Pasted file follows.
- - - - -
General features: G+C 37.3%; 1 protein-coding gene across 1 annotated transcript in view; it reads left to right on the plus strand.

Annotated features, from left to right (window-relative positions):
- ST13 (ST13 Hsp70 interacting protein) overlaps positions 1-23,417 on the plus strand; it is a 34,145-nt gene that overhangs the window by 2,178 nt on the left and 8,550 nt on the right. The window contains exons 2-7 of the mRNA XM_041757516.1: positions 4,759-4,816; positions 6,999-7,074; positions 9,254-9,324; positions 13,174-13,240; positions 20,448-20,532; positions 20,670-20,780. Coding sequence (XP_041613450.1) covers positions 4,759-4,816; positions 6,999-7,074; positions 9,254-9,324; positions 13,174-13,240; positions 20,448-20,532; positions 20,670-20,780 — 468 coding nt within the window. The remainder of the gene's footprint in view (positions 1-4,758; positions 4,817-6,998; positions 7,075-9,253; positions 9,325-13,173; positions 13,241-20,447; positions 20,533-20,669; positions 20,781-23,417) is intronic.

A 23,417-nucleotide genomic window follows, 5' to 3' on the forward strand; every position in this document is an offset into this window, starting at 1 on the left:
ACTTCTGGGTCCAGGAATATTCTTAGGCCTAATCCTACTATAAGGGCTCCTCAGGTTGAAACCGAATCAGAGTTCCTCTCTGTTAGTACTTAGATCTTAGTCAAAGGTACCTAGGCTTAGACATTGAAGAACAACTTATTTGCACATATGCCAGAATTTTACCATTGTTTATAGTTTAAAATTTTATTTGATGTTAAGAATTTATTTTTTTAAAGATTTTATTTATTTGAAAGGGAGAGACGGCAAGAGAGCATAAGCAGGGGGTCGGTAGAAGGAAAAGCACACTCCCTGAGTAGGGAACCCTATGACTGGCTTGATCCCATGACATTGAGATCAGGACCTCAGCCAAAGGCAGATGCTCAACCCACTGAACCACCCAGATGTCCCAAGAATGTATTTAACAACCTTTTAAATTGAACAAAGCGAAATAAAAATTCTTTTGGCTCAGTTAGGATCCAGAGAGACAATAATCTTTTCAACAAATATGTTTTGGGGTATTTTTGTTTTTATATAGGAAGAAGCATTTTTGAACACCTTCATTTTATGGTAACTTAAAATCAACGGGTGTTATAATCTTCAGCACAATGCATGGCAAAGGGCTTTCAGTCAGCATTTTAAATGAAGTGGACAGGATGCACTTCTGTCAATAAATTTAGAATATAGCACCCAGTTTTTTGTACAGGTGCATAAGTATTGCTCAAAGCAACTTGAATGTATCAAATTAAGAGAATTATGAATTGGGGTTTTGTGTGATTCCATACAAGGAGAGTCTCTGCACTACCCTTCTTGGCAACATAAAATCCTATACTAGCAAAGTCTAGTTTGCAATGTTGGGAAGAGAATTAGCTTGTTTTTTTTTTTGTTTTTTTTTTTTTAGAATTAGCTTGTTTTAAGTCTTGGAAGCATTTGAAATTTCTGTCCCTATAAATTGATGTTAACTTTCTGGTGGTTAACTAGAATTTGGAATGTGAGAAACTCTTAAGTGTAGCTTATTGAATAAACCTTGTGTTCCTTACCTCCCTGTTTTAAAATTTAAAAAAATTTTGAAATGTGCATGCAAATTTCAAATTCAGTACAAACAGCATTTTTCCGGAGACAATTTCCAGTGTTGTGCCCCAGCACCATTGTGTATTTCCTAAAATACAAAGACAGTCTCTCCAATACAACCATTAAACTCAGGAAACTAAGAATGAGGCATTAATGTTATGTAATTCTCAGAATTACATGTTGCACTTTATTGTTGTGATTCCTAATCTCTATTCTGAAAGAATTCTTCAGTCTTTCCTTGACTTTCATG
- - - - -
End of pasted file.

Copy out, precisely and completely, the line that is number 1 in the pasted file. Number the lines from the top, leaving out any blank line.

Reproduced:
General features: G+C 37.3%; 1 protein-coding gene across 1 annotated transcript in view; it reads left to right on the plus strand.